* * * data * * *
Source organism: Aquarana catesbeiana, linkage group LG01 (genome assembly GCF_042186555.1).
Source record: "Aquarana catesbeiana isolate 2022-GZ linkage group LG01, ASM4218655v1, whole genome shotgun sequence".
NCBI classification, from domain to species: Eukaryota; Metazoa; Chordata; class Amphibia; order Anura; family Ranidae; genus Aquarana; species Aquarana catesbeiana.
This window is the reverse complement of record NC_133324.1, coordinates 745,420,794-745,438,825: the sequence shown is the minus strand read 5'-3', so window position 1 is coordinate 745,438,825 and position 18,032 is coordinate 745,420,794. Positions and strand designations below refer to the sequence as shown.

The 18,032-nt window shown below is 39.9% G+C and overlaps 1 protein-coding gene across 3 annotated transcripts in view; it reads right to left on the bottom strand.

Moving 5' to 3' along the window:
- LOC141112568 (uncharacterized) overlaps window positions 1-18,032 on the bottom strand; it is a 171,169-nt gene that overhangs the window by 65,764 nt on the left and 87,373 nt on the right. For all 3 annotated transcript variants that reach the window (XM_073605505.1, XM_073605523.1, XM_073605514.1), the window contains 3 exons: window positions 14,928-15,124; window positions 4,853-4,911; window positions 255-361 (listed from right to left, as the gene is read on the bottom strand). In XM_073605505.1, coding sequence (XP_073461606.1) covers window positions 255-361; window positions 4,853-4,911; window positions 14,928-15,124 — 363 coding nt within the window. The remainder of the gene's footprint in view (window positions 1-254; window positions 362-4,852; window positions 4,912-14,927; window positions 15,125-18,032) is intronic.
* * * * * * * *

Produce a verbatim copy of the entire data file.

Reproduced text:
Source organism: Aquarana catesbeiana, linkage group LG01 (genome assembly GCF_042186555.1).
Source record: "Aquarana catesbeiana isolate 2022-GZ linkage group LG01, ASM4218655v1, whole genome shotgun sequence".
NCBI classification, from domain to species: Eukaryota; Metazoa; Chordata; class Amphibia; order Anura; family Ranidae; genus Aquarana; species Aquarana catesbeiana.
This window is the reverse complement of record NC_133324.1, coordinates 745,420,794-745,438,825: the sequence shown is the minus strand read 5'-3', so window position 1 is coordinate 745,438,825 and position 18,032 is coordinate 745,420,794. Positions and strand designations below refer to the sequence as shown.

The 18,032-nt window shown below is 39.9% G+C and overlaps 1 protein-coding gene across 3 annotated transcripts in view; it reads right to left on the bottom strand.

Moving 5' to 3' along the window:
- LOC141112568 (uncharacterized) overlaps window positions 1-18,032 on the bottom strand; it is a 171,169-nt gene that overhangs the window by 65,764 nt on the left and 87,373 nt on the right. For all 3 annotated transcript variants that reach the window (XM_073605505.1, XM_073605523.1, XM_073605514.1), the window contains 3 exons: window positions 14,928-15,124; window positions 4,853-4,911; window positions 255-361 (listed from right to left, as the gene is read on the bottom strand). In XM_073605505.1, coding sequence (XP_073461606.1) covers window positions 255-361; window positions 4,853-4,911; window positions 14,928-15,124 — 363 coding nt within the window. The remainder of the gene's footprint in view (window positions 1-254; window positions 362-4,852; window positions 4,912-14,927; window positions 15,125-18,032) is intronic.